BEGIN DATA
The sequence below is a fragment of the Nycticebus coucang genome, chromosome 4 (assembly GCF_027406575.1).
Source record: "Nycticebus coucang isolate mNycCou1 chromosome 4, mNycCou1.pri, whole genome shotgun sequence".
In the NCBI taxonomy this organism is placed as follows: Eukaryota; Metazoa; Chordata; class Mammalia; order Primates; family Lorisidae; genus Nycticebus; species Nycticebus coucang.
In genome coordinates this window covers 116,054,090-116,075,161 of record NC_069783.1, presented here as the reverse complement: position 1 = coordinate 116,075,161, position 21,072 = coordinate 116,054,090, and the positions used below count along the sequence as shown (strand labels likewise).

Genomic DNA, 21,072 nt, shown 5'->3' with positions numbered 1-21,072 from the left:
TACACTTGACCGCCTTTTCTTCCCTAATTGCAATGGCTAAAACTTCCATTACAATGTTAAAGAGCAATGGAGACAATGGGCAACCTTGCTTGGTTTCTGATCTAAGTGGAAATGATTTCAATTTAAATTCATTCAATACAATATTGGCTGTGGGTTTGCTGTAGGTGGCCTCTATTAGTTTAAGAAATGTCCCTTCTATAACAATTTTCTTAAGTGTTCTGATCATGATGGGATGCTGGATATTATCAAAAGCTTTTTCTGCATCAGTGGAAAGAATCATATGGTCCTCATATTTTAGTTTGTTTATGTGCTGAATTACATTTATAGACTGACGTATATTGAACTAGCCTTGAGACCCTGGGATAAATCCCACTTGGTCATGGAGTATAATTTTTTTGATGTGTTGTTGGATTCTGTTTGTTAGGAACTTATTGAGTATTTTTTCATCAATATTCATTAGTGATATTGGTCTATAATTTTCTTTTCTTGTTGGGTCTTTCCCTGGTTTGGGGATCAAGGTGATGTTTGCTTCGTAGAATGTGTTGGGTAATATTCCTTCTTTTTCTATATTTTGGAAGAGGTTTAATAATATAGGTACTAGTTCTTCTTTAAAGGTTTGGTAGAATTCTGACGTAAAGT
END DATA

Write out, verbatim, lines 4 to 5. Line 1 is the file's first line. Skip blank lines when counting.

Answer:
In genome coordinates this window covers 116,054,090-116,075,161 of record NC_069783.1, presented here as the reverse complement: position 1 = coordinate 116,075,161, position 21,072 = coordinate 116,054,090, and the positions used below count along the sequence as shown (strand labels likewise).

Genomic DNA, 21,072 nt, shown 5'->3' with positions numbered 1-21,072 from the left: